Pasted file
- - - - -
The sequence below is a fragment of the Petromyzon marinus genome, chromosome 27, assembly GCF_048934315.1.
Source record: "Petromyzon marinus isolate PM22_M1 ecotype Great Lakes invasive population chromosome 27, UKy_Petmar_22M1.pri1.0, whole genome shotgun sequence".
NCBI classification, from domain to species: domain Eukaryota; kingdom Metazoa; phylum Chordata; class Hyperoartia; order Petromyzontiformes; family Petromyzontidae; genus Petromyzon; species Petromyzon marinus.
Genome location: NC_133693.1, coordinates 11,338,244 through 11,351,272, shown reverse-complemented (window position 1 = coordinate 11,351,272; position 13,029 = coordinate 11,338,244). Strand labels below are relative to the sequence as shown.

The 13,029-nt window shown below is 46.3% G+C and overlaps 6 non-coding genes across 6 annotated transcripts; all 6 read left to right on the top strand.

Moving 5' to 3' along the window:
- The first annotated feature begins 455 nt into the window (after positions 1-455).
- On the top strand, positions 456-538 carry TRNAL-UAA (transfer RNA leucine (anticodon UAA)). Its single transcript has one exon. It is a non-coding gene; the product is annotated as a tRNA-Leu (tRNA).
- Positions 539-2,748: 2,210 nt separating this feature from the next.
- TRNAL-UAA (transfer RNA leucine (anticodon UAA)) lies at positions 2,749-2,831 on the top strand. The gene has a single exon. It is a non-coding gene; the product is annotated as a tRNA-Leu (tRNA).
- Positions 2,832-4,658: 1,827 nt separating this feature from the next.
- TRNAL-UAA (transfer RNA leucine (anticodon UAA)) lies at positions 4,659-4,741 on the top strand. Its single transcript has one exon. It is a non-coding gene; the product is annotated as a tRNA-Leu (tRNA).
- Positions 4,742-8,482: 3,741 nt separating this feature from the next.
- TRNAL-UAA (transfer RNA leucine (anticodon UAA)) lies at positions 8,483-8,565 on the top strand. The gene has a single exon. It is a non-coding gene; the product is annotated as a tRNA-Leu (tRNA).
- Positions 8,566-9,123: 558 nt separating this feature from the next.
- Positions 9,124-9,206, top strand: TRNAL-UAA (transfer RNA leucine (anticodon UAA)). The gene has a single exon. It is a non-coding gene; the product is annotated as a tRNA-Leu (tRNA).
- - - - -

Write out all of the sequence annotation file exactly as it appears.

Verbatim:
The sequence below is a fragment of the Petromyzon marinus genome, chromosome 27, assembly GCF_048934315.1.
Source record: "Petromyzon marinus isolate PM22_M1 ecotype Great Lakes invasive population chromosome 27, UKy_Petmar_22M1.pri1.0, whole genome shotgun sequence".
NCBI classification, from domain to species: domain Eukaryota; kingdom Metazoa; phylum Chordata; class Hyperoartia; order Petromyzontiformes; family Petromyzontidae; genus Petromyzon; species Petromyzon marinus.
Genome location: NC_133693.1, coordinates 11,338,244 through 11,351,272, shown reverse-complemented (window position 1 = coordinate 11,351,272; position 13,029 = coordinate 11,338,244). Strand labels below are relative to the sequence as shown.

The 13,029-nt window shown below is 46.3% G+C and overlaps 6 non-coding genes across 6 annotated transcripts; all 6 read left to right on the top strand.

Moving 5' to 3' along the window:
- The first annotated feature begins 455 nt into the window (after positions 1-455).
- On the top strand, positions 456-538 carry TRNAL-UAA (transfer RNA leucine (anticodon UAA)). Its single transcript has one exon. It is a non-coding gene; the product is annotated as a tRNA-Leu (tRNA).
- Positions 539-2,748: 2,210 nt separating this feature from the next.
- TRNAL-UAA (transfer RNA leucine (anticodon UAA)) lies at positions 2,749-2,831 on the top strand. The gene has a single exon. It is a non-coding gene; the product is annotated as a tRNA-Leu (tRNA).
- Positions 2,832-4,658: 1,827 nt separating this feature from the next.
- TRNAL-UAA (transfer RNA leucine (anticodon UAA)) lies at positions 4,659-4,741 on the top strand. Its single transcript has one exon. It is a non-coding gene; the product is annotated as a tRNA-Leu (tRNA).
- Positions 4,742-8,482: 3,741 nt separating this feature from the next.
- TRNAL-UAA (transfer RNA leucine (anticodon UAA)) lies at positions 8,483-8,565 on the top strand. The gene has a single exon. It is a non-coding gene; the product is annotated as a tRNA-Leu (tRNA).
- Positions 8,566-9,123: 558 nt separating this feature from the next.
- Positions 9,124-9,206, top strand: TRNAL-UAA (transfer RNA leucine (anticodon UAA)). The gene has a single exon. It is a non-coding gene; the product is annotated as a tRNA-Leu (tRNA).